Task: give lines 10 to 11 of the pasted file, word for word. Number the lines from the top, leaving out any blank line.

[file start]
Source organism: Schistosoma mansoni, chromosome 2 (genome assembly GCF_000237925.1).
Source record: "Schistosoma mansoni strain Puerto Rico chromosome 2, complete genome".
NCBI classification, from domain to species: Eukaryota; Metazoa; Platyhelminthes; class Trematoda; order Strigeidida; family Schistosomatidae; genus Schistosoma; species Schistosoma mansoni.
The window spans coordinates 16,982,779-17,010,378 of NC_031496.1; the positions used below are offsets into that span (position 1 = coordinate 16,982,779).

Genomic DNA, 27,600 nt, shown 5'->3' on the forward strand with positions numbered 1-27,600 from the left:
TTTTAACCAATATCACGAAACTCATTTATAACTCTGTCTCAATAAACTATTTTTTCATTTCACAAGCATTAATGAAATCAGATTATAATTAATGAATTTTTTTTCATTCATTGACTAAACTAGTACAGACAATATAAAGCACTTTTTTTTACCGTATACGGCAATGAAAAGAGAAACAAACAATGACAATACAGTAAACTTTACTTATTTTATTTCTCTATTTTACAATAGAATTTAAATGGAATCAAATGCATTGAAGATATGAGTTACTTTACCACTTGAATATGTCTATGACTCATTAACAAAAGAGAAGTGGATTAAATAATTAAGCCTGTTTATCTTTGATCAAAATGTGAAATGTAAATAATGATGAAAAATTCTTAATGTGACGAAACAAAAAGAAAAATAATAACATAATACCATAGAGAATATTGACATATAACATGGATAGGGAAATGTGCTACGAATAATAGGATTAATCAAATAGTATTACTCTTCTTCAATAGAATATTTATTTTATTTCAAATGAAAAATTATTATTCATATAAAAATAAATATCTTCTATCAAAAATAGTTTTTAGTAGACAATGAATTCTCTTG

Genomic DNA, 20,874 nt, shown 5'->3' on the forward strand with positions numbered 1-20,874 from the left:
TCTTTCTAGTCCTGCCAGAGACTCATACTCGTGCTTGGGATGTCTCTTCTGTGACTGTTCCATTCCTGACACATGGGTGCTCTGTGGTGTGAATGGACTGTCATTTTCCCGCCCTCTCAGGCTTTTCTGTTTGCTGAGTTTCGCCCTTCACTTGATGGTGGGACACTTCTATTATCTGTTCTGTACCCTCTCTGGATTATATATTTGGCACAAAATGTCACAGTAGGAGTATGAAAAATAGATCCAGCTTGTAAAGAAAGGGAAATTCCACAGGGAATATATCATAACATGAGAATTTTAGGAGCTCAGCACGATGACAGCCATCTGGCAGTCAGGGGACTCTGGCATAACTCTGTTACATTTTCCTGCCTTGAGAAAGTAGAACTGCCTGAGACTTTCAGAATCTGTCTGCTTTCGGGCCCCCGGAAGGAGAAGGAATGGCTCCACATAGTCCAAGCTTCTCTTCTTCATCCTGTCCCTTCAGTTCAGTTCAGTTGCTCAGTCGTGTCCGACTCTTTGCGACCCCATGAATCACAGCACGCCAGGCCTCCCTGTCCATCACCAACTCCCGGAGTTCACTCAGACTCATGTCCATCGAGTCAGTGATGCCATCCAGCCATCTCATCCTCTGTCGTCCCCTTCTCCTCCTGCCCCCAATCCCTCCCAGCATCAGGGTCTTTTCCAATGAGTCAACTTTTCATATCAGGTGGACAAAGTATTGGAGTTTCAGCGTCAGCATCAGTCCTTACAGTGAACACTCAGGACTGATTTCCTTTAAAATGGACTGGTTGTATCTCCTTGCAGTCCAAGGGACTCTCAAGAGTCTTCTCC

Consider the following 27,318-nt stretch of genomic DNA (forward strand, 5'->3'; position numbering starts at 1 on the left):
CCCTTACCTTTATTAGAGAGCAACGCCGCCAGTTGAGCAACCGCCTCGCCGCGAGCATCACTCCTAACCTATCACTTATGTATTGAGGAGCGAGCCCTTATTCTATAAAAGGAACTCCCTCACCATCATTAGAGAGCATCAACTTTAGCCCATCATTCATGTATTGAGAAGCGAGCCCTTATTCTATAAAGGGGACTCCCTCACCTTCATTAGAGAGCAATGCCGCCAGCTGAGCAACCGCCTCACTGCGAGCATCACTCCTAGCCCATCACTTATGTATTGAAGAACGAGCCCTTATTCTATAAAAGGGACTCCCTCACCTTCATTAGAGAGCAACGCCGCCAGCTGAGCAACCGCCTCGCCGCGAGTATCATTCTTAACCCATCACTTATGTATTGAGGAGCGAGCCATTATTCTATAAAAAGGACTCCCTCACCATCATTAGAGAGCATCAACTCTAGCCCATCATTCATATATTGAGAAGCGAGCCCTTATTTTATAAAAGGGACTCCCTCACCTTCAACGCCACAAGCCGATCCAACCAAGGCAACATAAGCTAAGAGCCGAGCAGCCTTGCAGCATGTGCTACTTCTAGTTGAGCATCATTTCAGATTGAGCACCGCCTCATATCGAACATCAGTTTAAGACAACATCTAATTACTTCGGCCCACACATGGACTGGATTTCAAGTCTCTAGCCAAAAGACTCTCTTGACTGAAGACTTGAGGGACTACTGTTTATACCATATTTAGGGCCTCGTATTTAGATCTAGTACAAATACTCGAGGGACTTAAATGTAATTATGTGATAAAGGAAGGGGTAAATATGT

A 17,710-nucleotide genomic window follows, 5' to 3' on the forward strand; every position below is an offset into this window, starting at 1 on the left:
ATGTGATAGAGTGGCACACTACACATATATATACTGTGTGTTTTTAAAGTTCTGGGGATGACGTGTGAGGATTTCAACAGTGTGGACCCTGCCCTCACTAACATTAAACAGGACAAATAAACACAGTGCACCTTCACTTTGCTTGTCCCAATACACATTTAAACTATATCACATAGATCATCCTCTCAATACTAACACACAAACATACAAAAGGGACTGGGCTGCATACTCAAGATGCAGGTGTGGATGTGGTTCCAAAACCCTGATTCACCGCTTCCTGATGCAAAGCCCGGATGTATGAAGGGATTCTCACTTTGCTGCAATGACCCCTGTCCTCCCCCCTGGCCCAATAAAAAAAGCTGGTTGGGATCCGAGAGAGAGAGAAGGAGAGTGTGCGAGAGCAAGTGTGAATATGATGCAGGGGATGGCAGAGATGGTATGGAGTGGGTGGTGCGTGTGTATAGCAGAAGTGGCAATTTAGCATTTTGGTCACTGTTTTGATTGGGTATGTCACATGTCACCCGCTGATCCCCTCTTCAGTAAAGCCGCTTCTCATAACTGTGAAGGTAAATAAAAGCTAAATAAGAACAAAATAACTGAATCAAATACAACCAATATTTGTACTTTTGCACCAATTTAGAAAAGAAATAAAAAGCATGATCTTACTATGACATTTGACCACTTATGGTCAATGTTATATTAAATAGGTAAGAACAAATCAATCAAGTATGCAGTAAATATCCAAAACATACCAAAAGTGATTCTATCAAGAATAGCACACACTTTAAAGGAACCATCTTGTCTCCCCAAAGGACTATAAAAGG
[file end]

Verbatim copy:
CCCTTACCTTTATTAGAGAGCAACGCCGCCAGTTGAGCAACCGCCTCGCCGCGAGCATCACTCCTAACCTATCACTTATGTATTGAGGAGCGAGCCCTTATTCTATAAAAGGAACTCCCTCACCATCATTAGAGAGCATCAACTTTAGCCCATCATTCATGTATTGAGAAGCGAGCCCTTATTCTATAAAGGGGACTCCCTCACCTTCATTAGAGAGCAATGCCGCCAGCTGAGCAACCGCCTCACTGCGAGCATCACTCCTAGCCCATCACTTATGTATTGAAGAACGAGCCCTTATTCTATAAAAGGGACTCCCTCACCTTCATTAGAGAGCAACGCCGCCAGCTGAGCAACCGCCTCGCCGCGAGTATCATTCTTAACCCATCACTTATGTATTGAGGAGCGAGCCATTATTCTATAAAAAGGACTCCCTCACCATCATTAGAGAGCATCAACTCTAGCCCATCATTCATATATTGAGAAGCGAGCCCTTATTTTATAAAAGGGACTCCCTCACCTTCAACGCCACAAGCCGATCCAACCAAGGCAACATAAGCTAAGAGCCGAGCAGCCTTGCAGCATGTGCTACTTCTAGTTGAGCATCATTTCAGATTGAGCACCGCCTCATATCGAACATCAGTTTAAGACAACATCTAATTACTTCGGCCCACACATGGACTGGATTTCAAGTCTCTAGCCAAAAGACTCTCTTGACTGAAGACTTGAGGGACTACTGTTTATACCATATTTAGGGCCTCGTATTTAGATCTAGTACAAATACTCGAGGGACTTAAATGTAATTATGTGATAAAGGAAGGGGTAAATATGT

A 17,710-nucleotide genomic window follows, 5' to 3' on the forward strand; every position below is an offset into this window, starting at 1 on the left: